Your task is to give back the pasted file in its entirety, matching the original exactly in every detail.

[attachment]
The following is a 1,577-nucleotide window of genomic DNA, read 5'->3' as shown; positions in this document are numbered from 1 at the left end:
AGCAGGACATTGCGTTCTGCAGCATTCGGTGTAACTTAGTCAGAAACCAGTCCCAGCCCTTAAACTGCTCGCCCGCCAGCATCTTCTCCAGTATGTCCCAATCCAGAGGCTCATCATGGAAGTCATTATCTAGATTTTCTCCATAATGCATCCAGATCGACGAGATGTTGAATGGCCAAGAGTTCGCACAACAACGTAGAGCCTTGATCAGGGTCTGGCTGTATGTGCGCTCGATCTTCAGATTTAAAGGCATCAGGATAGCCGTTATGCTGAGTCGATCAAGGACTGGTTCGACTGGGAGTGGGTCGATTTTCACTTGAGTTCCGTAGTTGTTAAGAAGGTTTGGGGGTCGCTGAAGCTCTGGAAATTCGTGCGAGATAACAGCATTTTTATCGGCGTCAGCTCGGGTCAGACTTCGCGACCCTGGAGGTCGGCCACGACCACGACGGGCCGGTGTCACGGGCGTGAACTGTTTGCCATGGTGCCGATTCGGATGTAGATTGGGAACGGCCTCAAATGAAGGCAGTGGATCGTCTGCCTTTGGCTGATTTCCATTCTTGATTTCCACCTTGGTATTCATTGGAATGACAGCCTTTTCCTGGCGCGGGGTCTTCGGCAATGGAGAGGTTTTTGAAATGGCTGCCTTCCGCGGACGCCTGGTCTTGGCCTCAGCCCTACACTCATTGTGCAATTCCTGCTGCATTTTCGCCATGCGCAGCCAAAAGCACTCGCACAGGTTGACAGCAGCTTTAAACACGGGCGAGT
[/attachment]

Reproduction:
The following is a 1,577-nucleotide window of genomic DNA, read 5'->3' as shown; positions in this document are numbered from 1 at the left end:
AGCAGGACATTGCGTTCTGCAGCATTCGGTGTAACTTAGTCAGAAACCAGTCCCAGCCCTTAAACTGCTCGCCCGCCAGCATCTTCTCCAGTATGTCCCAATCCAGAGGCTCATCATGGAAGTCATTATCTAGATTTTCTCCATAATGCATCCAGATCGACGAGATGTTGAATGGCCAAGAGTTCGCACAACAACGTAGAGCCTTGATCAGGGTCTGGCTGTATGTGCGCTCGATCTTCAGATTTAAAGGCATCAGGATAGCCGTTATGCTGAGTCGATCAAGGACTGGTTCGACTGGGAGTGGGTCGATTTTCACTTGAGTTCCGTAGTTGTTAAGAAGGTTTGGGGGTCGCTGAAGCTCTGGAAATTCGTGCGAGATAACAGCATTTTTATCGGCGTCAGCTCGGGTCAGACTTCGCGACCCTGGAGGTCGGCCACGACCACGACGGGCCGGTGTCACGGGCGTGAACTGTTTGCCATGGTGCCGATTCGGATGTAGATTGGGAACGGCCTCAAATGAAGGCAGTGGATCGTCTGCCTTTGGCTGATTTCCATTCTTGATTTCCACCTTGGTATTCATTGGAATGACAGCCTTTTCCTGGCGCGGGGTCTTCGGCAATGGAGAGGTTTTTGAAATGGCTGCCTTCCGCGGACGCCTGGTCTTGGCCTCAGCCCTACACTCATTGTGCAATTCCTGCTGCATTTTCGCCATGCGCAGCCAAAAGCACTCGCACAGGTTGACAGCAGCTTTAAACACGGGCGAGT